85

Alright, I’m finally back on here. It seems that I have very little motivation to type tea reviews these days. This was one of my sipdowns from the second half of last month. It was a very nice, likable Wuyi black tea, but it did not quite measure up to the spring 2018 Premium AA Zheng Shan Xiao Zhong offered by Yunnan Sourcing.

I prepared this tea gongfu style. I set my water temperature at 194 F and did not raise or lower it over the course of my review session. After briefly rinsing the 6 grams loose tea leaves I had set aside for the session, I started things off by steeping them for 5 seconds. This infusion was chased by 17 additional infusions. Steep times for these infusions were as follows: 7 seconds, 9 seconds, 12 seconds, 16 seconds, 20 seconds, 25 seconds, 30 seconds, 40 seconds, 50 seconds, 1 minute, 1 minute 15 seconds, 1 minute 30 seconds, 2 minutes, 3 minutes, 5 minutes, 7 minutes, and 10 minutes.

Prior to the rinse, the dry tea leaves produced aromas of baked bread, malt, pine, cocoa, and smoke. After the rinse, I detected aromas of brown sugar, roasted almond, roasted peanut, and sweet potato. The first infusion introduced a subtle creamy scent. In the mouth, the tea liquor presented me with notes of cream, malt, baked bread, pine, cocoa, roasted almond, and roasted peanut that were balanced by hints of plum, smoke, pear, orange zest, cinnamon, brown sugar, and sweet potato. The majority of the subsequent infusions introduced aromas of cinnamon, orange zest, plum, red apple, pear, marshmallow, lemon zest, minerals, and roasted chestnut. Stronger and more immediately noteworthy impressions of plum, pear, smoke, brown sugar, orange zest, and sweet potato appeared in the mouth alongside notes of red apple, earth, minerals, roasted chestnut, and lemon zest. I also detected hints of lychee, marshmallow, tangerine, butter, red grape, leather, and roasted walnut here and there. As the tea settled and faded, the liquor shifted to emphasize notes of minerals, cream, malt, baked bread, roasted peanut, roasted chestnut, lemon zest, and leather that were balanced by subtler impressions of brown sugar, butter, sweet potato, pine, red grape, orange zest, plum, pear, and roasted almond.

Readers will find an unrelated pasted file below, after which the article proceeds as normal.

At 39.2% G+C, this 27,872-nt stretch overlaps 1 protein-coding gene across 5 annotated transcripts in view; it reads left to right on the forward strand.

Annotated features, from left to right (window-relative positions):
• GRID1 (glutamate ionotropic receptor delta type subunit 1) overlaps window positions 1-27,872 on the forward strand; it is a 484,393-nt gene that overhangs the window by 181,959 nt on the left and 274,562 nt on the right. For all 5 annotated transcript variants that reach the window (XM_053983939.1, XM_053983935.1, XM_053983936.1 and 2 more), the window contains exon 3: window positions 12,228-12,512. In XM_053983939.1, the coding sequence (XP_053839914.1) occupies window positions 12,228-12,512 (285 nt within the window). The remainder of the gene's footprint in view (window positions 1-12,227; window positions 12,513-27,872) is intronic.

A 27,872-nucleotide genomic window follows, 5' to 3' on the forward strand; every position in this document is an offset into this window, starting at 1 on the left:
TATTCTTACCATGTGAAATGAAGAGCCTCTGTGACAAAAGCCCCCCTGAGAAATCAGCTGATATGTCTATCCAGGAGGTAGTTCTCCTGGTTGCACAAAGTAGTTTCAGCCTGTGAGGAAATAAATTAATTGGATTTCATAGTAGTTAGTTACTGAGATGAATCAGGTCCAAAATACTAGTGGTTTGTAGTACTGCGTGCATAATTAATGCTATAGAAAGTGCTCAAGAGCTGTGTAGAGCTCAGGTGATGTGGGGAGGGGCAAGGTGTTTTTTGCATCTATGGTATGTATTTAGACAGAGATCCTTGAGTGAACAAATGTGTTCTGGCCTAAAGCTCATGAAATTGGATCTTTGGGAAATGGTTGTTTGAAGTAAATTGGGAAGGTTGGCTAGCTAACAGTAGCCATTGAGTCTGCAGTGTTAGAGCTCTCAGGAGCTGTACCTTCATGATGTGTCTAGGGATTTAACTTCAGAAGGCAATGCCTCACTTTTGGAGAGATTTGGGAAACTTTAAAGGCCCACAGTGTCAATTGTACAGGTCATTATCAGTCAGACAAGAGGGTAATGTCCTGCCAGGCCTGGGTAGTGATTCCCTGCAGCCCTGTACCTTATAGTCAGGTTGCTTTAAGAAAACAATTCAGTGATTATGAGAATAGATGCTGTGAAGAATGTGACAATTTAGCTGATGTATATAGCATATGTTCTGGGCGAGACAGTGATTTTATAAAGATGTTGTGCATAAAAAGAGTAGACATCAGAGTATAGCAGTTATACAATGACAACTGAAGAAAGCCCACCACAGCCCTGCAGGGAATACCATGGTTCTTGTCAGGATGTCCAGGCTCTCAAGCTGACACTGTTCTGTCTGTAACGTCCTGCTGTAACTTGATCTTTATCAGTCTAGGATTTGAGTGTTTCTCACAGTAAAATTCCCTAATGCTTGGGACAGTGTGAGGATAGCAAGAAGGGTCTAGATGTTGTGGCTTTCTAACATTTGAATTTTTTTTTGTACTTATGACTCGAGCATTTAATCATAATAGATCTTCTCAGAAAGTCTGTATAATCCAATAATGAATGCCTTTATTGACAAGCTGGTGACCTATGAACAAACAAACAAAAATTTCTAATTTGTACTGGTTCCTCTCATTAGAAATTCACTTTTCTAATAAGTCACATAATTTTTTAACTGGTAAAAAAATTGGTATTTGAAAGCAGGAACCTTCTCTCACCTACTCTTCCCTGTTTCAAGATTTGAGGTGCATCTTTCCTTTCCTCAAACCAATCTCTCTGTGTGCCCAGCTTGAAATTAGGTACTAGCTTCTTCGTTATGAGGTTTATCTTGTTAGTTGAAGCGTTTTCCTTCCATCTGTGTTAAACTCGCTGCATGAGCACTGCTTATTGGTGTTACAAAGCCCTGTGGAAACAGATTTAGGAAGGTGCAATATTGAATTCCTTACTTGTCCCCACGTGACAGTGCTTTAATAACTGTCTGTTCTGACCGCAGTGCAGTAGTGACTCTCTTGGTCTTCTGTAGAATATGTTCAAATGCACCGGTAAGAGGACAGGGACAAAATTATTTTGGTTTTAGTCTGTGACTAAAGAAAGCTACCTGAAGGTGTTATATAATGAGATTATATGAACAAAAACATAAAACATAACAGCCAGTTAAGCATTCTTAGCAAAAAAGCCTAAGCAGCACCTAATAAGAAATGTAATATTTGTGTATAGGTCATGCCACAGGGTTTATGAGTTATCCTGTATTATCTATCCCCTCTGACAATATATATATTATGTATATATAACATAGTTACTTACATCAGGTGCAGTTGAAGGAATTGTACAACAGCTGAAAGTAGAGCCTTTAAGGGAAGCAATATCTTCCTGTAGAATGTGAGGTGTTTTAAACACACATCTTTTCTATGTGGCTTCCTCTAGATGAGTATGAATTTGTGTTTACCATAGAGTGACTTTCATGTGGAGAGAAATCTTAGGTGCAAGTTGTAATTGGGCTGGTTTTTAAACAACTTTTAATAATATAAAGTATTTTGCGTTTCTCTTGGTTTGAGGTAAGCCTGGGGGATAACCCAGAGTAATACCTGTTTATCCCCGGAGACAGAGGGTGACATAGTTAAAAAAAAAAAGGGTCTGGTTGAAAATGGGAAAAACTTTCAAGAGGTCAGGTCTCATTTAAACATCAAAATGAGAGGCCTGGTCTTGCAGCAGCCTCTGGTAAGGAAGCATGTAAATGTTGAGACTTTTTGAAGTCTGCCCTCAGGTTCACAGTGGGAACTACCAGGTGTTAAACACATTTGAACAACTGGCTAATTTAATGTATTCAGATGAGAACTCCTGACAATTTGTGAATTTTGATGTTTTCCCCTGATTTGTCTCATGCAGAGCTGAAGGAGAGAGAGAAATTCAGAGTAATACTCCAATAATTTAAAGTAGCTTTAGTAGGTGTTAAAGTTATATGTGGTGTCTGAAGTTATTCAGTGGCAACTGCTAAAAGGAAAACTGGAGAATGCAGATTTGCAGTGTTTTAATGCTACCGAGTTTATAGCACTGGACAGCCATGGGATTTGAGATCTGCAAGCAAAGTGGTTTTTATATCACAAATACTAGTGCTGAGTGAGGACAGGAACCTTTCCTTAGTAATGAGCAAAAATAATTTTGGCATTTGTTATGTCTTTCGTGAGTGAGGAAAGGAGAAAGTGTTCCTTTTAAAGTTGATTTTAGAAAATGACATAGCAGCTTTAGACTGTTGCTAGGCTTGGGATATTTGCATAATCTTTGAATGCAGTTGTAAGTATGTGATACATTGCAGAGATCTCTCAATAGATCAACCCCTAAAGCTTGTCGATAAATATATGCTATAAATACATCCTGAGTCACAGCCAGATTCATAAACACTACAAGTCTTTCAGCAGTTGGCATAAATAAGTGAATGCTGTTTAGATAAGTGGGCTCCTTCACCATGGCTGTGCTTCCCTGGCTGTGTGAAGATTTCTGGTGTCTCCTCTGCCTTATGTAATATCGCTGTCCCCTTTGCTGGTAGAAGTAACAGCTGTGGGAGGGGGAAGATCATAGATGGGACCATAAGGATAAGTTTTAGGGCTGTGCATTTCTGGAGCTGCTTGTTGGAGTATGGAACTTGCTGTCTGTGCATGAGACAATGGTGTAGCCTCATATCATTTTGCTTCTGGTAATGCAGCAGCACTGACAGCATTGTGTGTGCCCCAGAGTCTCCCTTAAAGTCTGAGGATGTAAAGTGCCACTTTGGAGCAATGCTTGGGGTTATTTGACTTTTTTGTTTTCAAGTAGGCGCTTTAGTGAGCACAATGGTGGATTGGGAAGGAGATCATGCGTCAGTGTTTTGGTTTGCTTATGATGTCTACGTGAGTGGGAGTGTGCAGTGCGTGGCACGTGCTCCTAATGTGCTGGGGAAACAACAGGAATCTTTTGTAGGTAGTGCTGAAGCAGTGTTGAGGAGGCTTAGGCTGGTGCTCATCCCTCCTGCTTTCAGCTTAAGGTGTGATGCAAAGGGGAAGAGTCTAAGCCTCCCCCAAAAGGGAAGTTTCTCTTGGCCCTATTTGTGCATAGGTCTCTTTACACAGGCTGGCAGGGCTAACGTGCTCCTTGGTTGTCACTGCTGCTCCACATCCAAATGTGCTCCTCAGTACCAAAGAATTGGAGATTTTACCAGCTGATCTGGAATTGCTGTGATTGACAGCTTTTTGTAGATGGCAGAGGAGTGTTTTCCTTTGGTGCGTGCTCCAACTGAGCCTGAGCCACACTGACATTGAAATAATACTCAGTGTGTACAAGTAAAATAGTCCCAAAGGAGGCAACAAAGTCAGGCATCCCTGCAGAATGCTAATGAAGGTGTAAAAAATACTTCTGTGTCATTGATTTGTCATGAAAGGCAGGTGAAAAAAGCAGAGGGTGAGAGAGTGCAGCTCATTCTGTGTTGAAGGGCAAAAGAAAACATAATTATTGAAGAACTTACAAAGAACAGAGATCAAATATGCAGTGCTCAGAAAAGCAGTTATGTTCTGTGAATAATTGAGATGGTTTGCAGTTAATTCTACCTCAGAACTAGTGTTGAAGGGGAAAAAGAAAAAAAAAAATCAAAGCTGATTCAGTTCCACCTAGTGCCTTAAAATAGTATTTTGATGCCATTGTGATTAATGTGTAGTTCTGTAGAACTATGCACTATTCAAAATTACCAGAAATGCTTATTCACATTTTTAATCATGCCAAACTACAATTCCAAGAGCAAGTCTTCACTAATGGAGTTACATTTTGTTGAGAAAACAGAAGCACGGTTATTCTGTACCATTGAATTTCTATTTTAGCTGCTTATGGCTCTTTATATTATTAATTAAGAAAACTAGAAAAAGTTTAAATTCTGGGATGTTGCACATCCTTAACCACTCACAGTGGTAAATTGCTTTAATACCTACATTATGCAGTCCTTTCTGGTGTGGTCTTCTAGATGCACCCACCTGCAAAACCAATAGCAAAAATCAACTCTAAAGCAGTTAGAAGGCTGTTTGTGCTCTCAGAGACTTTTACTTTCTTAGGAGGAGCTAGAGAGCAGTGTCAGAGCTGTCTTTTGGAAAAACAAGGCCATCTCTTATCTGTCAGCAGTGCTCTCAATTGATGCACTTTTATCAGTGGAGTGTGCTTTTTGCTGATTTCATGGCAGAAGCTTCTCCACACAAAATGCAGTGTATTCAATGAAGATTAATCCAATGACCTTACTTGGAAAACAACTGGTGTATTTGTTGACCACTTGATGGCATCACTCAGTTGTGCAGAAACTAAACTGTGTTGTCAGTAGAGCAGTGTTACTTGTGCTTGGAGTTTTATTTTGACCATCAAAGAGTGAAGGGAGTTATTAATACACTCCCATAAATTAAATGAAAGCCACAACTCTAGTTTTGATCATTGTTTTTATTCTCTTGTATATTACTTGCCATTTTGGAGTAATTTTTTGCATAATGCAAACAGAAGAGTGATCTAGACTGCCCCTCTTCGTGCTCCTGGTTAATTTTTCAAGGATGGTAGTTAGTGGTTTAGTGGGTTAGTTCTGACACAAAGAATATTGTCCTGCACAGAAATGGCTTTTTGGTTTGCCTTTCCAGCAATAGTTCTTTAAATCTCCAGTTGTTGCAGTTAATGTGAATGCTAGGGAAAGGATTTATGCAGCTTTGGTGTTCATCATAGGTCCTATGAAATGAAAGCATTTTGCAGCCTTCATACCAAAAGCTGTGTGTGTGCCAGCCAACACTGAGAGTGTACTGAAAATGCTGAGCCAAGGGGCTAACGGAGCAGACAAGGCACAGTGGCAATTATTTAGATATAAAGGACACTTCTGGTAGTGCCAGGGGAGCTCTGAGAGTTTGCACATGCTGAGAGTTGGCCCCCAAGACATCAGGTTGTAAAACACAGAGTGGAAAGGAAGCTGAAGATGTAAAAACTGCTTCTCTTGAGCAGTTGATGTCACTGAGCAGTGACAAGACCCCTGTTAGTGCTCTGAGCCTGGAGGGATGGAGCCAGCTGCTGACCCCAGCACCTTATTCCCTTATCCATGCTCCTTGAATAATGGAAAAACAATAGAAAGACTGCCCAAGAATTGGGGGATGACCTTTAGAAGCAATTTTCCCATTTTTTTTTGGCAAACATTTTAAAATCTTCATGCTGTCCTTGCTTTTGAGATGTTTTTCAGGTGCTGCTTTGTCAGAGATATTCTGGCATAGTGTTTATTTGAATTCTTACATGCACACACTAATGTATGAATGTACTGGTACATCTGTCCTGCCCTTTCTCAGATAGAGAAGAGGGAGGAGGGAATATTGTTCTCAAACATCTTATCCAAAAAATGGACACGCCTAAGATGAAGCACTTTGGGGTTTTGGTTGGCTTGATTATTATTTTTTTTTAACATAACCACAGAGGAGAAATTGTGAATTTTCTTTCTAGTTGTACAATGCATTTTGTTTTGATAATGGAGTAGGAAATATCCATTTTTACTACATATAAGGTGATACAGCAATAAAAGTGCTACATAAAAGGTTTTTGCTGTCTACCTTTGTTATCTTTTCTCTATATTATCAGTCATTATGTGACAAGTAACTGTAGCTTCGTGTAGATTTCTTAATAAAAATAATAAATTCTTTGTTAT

This was a nice Wuyi black tea, but as mentioned in the introductory paragraph, it did suffer a bit in comparison to the Premium AA offering. Still, it had a very respectable mix of aromas and flavors and displayed more than admirable longevity in a lengthy and intense drinking session. Had the tea liquor been just a bit smoother and thicker and had some of the flavor components been just a little more deftly integrated, this would have been a great offering. As is, this tea was very good, but it just lacked those little extra somethings that would have pushed it over the top for me.

Flavors: Almond, Baked Bread, Brown Sugar, Butter, Chestnut, Cinnamon, Citrus, Cocoa, Cream, Earth, Grapes, Leather, Lemon Zest, Lychee, Malt, Marshmallow, Mineral, Orange Zest, Peanut, Pear, Pine, Plums, Red Apple, Smoke, Sweet Potatoes, Walnut